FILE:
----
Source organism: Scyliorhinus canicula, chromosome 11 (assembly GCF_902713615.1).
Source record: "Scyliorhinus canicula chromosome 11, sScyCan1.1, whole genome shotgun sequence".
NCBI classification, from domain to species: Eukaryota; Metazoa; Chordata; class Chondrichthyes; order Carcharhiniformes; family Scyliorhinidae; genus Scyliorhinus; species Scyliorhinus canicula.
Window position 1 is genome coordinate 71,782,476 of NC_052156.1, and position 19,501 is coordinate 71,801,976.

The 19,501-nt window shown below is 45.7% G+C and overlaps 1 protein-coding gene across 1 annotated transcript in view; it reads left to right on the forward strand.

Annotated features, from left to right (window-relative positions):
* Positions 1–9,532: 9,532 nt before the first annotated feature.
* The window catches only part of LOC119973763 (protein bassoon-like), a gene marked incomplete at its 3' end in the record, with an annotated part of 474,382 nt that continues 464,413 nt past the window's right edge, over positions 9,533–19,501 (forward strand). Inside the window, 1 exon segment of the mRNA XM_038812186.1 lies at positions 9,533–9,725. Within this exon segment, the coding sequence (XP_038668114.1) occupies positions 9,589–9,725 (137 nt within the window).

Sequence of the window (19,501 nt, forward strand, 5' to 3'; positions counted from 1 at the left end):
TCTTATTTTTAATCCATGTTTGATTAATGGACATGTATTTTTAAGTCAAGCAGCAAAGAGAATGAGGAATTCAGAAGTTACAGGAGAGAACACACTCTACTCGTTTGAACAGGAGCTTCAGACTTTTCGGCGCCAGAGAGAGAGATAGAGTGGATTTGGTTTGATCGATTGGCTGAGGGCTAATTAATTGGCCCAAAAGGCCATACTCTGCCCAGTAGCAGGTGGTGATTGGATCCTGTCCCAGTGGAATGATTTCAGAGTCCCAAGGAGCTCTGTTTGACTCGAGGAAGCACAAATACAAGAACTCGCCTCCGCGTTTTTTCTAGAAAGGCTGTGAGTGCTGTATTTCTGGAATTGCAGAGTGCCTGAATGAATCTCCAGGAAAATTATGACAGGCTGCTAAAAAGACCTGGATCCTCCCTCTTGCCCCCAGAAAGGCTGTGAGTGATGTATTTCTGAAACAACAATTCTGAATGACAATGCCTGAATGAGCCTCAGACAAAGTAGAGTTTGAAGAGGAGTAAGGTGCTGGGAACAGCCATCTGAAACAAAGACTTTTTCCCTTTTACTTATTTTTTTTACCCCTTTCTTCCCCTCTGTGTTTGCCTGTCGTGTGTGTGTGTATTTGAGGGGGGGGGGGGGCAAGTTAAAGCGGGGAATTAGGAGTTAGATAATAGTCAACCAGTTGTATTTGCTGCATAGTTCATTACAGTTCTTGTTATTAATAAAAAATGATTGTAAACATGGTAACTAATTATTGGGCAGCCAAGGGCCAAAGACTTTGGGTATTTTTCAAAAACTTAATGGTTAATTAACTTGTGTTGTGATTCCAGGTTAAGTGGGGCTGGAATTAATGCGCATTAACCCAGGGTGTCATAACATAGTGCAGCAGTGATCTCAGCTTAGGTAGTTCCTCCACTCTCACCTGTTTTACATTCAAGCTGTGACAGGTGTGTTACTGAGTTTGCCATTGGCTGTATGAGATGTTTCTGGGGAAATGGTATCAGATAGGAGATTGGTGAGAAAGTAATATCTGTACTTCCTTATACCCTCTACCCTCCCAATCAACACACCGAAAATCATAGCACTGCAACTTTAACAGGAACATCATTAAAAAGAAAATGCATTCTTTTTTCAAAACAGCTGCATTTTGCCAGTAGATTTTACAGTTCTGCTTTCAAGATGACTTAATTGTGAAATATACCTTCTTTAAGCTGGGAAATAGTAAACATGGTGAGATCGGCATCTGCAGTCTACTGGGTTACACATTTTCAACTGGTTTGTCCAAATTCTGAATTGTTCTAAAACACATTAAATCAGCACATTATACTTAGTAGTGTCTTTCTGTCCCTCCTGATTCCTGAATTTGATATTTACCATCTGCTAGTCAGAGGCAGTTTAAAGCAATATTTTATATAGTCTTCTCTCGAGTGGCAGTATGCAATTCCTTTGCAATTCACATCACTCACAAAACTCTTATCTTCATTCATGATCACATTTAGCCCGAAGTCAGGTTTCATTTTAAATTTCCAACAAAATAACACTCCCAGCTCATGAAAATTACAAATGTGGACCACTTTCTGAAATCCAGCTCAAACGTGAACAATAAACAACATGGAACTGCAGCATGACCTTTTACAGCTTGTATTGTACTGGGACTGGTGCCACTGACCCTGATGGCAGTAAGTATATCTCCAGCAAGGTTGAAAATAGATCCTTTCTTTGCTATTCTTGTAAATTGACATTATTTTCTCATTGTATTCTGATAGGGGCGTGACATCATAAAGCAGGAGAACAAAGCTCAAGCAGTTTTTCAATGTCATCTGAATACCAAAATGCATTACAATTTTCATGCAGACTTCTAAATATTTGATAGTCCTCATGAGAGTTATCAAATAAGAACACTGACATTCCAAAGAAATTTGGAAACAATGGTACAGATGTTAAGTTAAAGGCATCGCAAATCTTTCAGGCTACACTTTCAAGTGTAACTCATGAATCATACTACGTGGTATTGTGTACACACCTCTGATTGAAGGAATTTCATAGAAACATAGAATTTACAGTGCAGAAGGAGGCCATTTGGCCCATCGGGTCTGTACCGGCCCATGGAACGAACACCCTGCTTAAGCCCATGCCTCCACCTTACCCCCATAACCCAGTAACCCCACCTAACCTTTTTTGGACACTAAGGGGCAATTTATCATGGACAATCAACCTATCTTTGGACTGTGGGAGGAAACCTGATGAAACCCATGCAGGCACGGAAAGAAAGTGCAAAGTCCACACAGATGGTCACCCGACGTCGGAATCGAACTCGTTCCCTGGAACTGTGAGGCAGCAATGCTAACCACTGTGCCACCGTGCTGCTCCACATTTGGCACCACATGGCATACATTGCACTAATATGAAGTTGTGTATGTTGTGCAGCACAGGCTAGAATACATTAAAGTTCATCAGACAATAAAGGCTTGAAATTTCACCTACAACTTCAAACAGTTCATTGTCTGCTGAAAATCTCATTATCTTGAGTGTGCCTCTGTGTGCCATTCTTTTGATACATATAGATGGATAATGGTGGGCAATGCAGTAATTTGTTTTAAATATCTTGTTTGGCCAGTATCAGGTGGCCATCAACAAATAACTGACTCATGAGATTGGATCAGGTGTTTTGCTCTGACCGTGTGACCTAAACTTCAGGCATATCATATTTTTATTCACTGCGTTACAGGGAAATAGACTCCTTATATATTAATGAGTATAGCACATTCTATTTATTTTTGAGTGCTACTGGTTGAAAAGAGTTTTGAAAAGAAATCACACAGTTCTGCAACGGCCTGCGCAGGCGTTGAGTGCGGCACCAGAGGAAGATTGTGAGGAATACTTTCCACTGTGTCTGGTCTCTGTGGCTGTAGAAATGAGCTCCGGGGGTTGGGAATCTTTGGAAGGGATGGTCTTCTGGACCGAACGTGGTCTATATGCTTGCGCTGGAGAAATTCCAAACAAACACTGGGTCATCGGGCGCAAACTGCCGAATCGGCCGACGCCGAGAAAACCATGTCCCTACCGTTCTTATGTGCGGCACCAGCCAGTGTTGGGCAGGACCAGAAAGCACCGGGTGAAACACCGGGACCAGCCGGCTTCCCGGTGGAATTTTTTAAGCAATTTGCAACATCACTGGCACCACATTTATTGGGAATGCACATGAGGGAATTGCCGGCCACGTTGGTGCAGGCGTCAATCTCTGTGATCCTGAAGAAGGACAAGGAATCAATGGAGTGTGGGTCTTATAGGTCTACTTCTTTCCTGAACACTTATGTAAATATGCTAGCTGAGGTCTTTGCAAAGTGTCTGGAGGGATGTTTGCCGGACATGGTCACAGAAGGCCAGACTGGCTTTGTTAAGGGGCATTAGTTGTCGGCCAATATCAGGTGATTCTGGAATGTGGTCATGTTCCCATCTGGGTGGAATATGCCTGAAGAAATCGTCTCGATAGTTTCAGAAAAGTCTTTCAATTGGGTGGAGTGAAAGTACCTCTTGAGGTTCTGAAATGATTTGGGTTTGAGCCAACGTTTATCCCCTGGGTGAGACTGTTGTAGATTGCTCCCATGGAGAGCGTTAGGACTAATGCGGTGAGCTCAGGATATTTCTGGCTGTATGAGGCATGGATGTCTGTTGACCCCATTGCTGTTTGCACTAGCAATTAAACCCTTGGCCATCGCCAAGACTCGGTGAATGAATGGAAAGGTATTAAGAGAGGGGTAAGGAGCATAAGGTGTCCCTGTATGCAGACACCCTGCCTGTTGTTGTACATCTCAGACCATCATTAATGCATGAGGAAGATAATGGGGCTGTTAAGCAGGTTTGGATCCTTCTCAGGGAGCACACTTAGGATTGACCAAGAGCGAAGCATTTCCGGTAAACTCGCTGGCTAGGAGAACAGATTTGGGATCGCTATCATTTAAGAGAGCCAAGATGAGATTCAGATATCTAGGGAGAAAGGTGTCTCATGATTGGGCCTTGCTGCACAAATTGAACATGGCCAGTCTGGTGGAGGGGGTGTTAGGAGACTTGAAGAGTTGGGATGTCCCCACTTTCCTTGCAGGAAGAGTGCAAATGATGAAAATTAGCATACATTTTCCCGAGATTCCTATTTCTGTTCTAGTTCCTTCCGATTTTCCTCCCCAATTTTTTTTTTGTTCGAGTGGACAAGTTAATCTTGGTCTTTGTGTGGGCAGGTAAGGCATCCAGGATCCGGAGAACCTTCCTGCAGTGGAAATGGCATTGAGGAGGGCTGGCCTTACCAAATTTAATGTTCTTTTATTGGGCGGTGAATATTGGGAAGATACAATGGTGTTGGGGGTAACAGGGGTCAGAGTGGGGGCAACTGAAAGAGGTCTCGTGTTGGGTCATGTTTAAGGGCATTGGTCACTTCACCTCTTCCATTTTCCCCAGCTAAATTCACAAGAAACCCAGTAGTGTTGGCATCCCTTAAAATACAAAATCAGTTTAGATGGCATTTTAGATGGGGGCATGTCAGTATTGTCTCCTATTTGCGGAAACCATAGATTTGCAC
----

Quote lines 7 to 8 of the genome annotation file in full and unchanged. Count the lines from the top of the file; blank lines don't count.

* Positions 1–9,532: 9,532 nt before the first annotated feature.
* The window catches only part of LOC119973763 (protein bassoon-like), a gene marked incomplete at its 3' end in the record, with an annotated part of 474,382 nt that continues 464,413 nt past the window's right edge, over positions 9,533–19,501 (forward strand). Inside the window, 1 exon segment of the mRNA XM_038812186.1 lies at positions 9,533–9,725. Within this exon segment, the coding sequence (XP_038668114.1) occupies positions 9,589–9,725 (137 nt within the window).